Been thinking about fame, actually the concept of “fame.”

IMG_7897I’ve never read what others have written about fame, think about it. Have philosophers delved into it?  If those “old dead white guys” have, it is certainly not with all the nuances that today’s technological culture brings with it.  And brings to media, communications and the creation of

FAME.   I define it as the public’s recognition of one’s achievement(s) in the public forums. So historically speaking that makes Edison, Elvis Presley, Michaelangelo, Alfred Hitchcock, Louis XVI — all famous, to name just a few. Some were even recognized in their own time! I say this pointedly as too often it takes death to confer the mantle of worth and fame, especially on artists. This is a reflection of the doctrine of scarcity: now that the maker can no longer make her products they become more desireable, of greater worth.   But I digress.

There seems to be a taint to fame these days;  a cheapening.  It has lost some of its dignity, its luster. Rock stars and movie celebrities are famous. Politicians can become famous, especially when involved in a sex or money scandal. Ah! But I am wrong. The last is not fame. Remember the concept of infamy? When one becomes famous for doing something nefarious or scandalous or both? Then one is infamous, not famous.

It seems to me the importance of that distinction has been a bit lost of late.

What is the point of fame, or being perceived as famous? Fame exists in a broad spectrum, doesn’t it? There is the local Little League star, the winner of the Pumpkin Festival, and the State’s beauty queen.  We go to rock concerts, symphonies and museums to see well-known — “famous”– artists.  We can be passionate about and cheer national sports figures and war heroes. We have scientific geniuses and technology gurus who become our heroes and heroines.  Well known, famous for their contributions to society.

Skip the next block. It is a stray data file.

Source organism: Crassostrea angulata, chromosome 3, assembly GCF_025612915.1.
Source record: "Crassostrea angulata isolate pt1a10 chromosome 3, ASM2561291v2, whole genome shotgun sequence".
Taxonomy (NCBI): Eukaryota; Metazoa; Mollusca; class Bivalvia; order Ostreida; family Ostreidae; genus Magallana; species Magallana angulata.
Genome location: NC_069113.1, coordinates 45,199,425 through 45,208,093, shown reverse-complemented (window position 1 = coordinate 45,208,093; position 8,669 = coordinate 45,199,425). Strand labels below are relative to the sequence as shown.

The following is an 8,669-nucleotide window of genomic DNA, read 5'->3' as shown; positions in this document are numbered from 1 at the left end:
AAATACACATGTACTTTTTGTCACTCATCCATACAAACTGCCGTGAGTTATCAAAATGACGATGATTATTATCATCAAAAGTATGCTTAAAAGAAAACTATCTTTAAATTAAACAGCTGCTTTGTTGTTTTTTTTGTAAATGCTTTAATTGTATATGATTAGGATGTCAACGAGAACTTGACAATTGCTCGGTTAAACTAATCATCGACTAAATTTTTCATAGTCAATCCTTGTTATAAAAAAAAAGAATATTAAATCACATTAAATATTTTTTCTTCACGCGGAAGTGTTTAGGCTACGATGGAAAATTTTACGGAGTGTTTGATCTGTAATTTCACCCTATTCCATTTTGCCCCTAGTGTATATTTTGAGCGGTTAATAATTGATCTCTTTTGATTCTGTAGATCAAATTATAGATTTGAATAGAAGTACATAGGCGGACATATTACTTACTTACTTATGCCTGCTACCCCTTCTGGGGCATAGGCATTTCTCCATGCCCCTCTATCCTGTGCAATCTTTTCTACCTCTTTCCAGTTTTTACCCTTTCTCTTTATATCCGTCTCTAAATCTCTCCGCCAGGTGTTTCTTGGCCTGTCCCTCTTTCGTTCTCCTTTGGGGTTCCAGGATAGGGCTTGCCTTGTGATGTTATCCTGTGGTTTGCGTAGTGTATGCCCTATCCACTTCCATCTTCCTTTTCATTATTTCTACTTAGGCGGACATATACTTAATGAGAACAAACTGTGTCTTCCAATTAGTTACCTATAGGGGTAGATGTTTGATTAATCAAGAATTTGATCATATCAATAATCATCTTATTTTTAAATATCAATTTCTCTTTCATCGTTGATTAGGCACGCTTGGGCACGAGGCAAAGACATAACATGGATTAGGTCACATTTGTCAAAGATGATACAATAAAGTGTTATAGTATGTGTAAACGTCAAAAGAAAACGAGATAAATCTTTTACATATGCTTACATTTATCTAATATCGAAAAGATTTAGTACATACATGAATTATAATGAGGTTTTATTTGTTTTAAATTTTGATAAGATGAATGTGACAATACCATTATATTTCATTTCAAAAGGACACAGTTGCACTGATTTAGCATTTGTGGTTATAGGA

Then there are those who seek fame for just fame’s sake.  I don’t get this; fame junkies must be really whacked, just very insecure; have hungry egos.  Why need the attention and admiration of masses of strangers?  There’s no nutrition there, it’s pure junk food for the soul.

On the very very other hand, there are those who have overcome  difficult and obstinate obstacles in their striving to become/achieve/defend.  These ones often are not thinking about becoming famous or seeking any recognition, but simply determined to look at and solve the problems in front of them, come hell or high water, so to speak.  They gain public admiration and  fame, sometimes to their own surprise.  Think Helen Keller, the Grimke sisters, Stephen Hawking.

I think the best thing about the notion of “fame” is that it confers a sense that a contribution to society  has been made that inspires others; a road map… the individual (or group) responsible for the achievement is a role model for the rest of us.  An inspiration.

So, at its most positive, fame’s purpose can be said to be to promote inspiration.

Other than that…fame is just a form of Viagra for the Ego.

And that is certainly not of True Beauty.

 

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